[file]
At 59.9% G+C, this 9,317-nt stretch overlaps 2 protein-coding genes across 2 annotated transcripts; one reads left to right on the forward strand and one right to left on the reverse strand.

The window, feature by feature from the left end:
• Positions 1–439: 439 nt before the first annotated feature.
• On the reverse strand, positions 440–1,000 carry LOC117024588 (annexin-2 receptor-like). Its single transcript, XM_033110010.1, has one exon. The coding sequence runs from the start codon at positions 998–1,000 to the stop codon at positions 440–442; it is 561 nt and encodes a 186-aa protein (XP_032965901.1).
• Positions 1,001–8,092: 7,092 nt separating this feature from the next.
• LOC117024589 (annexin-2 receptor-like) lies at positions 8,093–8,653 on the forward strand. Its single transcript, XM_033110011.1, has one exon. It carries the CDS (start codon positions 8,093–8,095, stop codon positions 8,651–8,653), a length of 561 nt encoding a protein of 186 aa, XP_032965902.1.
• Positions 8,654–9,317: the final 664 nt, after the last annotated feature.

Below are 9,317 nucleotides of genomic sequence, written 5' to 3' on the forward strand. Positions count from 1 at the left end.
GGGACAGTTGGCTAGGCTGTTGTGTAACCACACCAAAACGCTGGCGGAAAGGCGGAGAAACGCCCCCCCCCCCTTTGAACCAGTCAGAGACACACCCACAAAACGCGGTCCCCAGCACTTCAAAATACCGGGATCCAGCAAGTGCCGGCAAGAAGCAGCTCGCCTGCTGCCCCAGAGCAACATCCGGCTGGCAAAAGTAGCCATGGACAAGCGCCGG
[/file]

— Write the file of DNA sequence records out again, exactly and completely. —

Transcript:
At 59.9% G+C, this 9,317-nt stretch overlaps 2 protein-coding genes across 2 annotated transcripts; one reads left to right on the forward strand and one right to left on the reverse strand.

The window, feature by feature from the left end:
• Positions 1–439: 439 nt before the first annotated feature.
• On the reverse strand, positions 440–1,000 carry LOC117024588 (annexin-2 receptor-like). Its single transcript, XM_033110010.1, has one exon. The coding sequence runs from the start codon at positions 998–1,000 to the stop codon at positions 440–442; it is 561 nt and encodes a 186-aa protein (XP_032965901.1).
• Positions 1,001–8,092: 7,092 nt separating this feature from the next.
• LOC117024589 (annexin-2 receptor-like) lies at positions 8,093–8,653 on the forward strand. Its single transcript, XM_033110011.1, has one exon. It carries the CDS (start codon positions 8,093–8,095, stop codon positions 8,651–8,653), a length of 561 nt encoding a protein of 186 aa, XP_032965902.1.
• Positions 8,654–9,317: the final 664 nt, after the last annotated feature.

Below are 9,317 nucleotides of genomic sequence, written 5' to 3' on the forward strand. Positions count from 1 at the left end.
GGGACAGTTGGCTAGGCTGTTGTGTAACCACACCAAAACGCTGGCGGAAAGGCGGAGAAACGCCCCCCCCCCCTTTGAACCAGTCAGAGACACACCCACAAAACGCGGTCCCCAGCACTTCAAAATACCGGGATCCAGCAAGTGCCGGCAAGAAGCAGCTCGCCTGCTGCCCCAGAGCAACATCCGGCTGGCAAAAGTAGCCATGGACAAGCGCCGG